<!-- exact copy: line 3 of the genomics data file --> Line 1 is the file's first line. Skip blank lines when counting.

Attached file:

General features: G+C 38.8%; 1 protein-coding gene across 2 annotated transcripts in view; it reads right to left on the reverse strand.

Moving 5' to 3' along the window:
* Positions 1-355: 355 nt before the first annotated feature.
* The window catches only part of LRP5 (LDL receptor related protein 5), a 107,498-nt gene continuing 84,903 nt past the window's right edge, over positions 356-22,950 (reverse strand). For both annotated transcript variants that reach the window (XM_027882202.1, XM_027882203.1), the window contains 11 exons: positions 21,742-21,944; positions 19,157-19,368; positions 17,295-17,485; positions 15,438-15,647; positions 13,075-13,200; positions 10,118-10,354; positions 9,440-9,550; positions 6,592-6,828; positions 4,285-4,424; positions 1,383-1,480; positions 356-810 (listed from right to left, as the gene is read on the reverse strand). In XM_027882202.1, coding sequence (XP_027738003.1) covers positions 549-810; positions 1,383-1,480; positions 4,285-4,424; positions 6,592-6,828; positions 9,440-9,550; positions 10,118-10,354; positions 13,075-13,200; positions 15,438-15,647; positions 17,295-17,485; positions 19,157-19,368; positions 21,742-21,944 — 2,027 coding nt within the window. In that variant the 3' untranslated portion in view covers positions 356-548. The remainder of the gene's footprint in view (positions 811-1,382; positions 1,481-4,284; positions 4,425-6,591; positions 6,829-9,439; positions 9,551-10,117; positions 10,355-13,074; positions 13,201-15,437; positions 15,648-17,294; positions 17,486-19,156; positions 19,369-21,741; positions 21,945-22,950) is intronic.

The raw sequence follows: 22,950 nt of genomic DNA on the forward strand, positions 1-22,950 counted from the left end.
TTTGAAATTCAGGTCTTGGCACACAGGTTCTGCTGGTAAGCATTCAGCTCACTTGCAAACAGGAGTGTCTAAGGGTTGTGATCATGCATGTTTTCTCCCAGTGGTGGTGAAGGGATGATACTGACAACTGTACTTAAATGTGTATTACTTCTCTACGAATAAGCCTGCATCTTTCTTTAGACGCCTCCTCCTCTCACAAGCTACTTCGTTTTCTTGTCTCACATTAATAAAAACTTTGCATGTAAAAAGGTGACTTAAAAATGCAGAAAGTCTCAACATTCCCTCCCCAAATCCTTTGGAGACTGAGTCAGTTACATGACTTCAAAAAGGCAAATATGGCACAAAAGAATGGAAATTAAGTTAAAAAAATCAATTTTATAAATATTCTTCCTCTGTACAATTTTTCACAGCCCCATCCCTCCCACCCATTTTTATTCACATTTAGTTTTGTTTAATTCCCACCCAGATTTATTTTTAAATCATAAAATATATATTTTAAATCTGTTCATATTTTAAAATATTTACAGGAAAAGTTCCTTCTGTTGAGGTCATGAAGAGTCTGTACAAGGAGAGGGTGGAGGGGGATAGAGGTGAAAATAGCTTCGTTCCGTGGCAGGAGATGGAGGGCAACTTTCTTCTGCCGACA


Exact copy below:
* Positions 1-355: 355 nt before the first annotated feature.